The NRL is in mourning after the sudden death of former Canterbury great Steve Folkes, who won five premierships with the club as a player and coach.
Folkes was a Canterbury local, playing junior football for Bankstown before joining the Bulldogs as a 19-year-old in 1978.
The tough second-rower became part of the great Bulldogs side of the 1980s, playing in six grand finals and winning four — in 1980, 1985, 1986 and 1988.
He played 245 games for the Bulldogs in two stints before retiring in 1991. He also played nine times for New South Wales in State of Origin, and had five Tests playing for the Kangaroos.
In addition, he played two seasons for Hull FC in England, playing 24 matches.
Folkes returned to the club in 1996 as assistant coach, and he succeeded Chris Anderson as senior coach in 1998 — he remained in the job for 11 seasons.
The highlight of his time in charge came in 2004, where the Bulldogs made it to the grand final before beating the Sydney Roosters 16-13 at the Olympic stadium.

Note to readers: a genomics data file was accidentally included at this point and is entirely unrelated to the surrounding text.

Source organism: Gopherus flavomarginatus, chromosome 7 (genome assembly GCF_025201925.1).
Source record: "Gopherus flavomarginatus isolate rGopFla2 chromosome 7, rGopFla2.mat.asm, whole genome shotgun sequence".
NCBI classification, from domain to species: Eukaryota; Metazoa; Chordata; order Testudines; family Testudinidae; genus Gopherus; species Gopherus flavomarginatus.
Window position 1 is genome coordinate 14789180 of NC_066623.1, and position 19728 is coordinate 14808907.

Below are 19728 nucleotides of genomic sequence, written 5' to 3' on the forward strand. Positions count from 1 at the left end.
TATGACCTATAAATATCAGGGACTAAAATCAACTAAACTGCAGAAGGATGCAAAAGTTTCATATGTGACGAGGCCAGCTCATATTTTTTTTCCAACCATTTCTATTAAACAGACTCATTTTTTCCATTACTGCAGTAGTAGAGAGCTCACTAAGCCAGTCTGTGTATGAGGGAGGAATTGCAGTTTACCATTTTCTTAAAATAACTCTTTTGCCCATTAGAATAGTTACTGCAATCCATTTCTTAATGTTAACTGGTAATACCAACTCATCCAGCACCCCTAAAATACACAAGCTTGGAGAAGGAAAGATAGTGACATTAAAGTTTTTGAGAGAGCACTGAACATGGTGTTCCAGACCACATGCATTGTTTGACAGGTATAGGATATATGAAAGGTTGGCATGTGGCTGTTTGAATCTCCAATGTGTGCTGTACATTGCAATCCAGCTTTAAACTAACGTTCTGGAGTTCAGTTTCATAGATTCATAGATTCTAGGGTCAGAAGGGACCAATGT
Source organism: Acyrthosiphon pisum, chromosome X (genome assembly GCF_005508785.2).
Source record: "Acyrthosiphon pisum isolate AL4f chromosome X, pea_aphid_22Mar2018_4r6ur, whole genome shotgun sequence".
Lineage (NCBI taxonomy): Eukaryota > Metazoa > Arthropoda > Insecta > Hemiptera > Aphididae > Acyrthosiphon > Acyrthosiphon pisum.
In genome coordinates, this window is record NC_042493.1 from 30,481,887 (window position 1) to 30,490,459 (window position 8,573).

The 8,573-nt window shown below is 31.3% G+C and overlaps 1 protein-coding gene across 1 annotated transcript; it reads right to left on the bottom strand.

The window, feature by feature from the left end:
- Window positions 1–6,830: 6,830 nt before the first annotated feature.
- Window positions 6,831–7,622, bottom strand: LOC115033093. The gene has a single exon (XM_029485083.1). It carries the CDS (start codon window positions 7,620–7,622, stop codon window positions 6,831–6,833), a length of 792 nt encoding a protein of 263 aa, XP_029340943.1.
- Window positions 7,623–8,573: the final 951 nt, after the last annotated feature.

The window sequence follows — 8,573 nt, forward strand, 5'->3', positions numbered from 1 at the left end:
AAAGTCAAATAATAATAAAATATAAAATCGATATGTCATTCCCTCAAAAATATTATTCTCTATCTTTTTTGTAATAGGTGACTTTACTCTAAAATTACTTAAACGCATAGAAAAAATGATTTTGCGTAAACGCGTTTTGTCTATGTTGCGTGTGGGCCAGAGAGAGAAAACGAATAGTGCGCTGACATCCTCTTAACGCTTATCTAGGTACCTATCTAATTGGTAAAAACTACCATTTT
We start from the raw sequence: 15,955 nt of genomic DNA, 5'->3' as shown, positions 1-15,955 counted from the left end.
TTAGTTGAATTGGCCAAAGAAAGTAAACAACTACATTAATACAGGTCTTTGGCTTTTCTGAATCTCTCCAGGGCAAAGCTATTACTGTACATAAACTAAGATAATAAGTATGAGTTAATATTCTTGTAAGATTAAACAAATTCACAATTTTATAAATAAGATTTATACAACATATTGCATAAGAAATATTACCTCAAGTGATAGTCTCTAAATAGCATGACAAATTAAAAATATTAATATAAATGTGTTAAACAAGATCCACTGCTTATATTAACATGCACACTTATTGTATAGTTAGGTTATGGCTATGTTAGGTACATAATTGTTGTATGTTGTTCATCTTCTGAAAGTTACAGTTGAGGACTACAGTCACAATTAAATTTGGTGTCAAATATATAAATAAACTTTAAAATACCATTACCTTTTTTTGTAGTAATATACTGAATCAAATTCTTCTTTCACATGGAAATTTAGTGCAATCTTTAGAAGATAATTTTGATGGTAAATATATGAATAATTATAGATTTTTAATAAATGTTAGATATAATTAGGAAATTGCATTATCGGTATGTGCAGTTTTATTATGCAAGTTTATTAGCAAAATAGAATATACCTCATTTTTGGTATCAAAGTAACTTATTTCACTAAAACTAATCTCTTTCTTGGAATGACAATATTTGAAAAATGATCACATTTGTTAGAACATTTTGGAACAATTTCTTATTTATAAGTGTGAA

He left the club in 2008 and was an assistant coach for a number of NRL clubs — he also coached the Australian women's rugby league team, the Jillaroos, from 2014-2016.
The Bulldogs released a statement on Tuesday confirming Folkes' death.
"The club is shocked and saddened at the news of the passing of Bulldogs legend Steve Folkes," Bulldogs chief executive Andrew Hill said in a statement.
"Steve played such a major part in the history of the Bulldogs, both as a player and coach, and was without doubt one of the giants of the club.
"Steve symbolised everything that the Bulldogs stand for and was respected throughout the game for his toughness and determination.
"He never took a backward step and was loved by the fans for his courage and commitment to the club.
"His legacy as a Bulldog and what he did for the club will never be forgotten and our hearts go out to his family and friends at this difficult time."